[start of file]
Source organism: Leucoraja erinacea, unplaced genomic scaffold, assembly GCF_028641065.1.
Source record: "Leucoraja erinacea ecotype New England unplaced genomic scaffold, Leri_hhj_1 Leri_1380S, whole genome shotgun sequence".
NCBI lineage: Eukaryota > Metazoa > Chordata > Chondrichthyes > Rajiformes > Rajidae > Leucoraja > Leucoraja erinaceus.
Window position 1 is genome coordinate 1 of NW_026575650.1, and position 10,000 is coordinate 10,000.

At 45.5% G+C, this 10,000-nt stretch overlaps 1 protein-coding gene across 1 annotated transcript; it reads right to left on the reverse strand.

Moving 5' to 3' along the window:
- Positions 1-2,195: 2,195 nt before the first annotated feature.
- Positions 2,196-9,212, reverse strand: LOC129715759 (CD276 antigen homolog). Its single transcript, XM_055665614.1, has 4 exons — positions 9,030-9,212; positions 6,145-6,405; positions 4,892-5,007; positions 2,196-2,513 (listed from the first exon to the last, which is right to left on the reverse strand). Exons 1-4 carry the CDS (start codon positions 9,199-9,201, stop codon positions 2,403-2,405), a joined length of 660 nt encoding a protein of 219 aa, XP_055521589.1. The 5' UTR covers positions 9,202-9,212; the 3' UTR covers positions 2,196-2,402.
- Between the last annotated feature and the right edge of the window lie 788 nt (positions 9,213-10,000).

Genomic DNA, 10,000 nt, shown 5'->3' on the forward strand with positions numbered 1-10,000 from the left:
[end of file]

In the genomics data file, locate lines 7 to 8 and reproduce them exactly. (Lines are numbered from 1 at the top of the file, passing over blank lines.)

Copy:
- Positions 1-2,195: 2,195 nt before the first annotated feature.
- Positions 2,196-9,212, reverse strand: LOC129715759 (CD276 antigen homolog). Its single transcript, XM_055665614.1, has 4 exons — positions 9,030-9,212; positions 6,145-6,405; positions 4,892-5,007; positions 2,196-2,513 (listed from the first exon to the last, which is right to left on the reverse strand). Exons 1-4 carry the CDS (start codon positions 9,199-9,201, stop codon positions 2,403-2,405), a joined length of 660 nt encoding a protein of 219 aa, XP_055521589.1. The 5' UTR covers positions 9,202-9,212; the 3' UTR covers positions 2,196-2,402.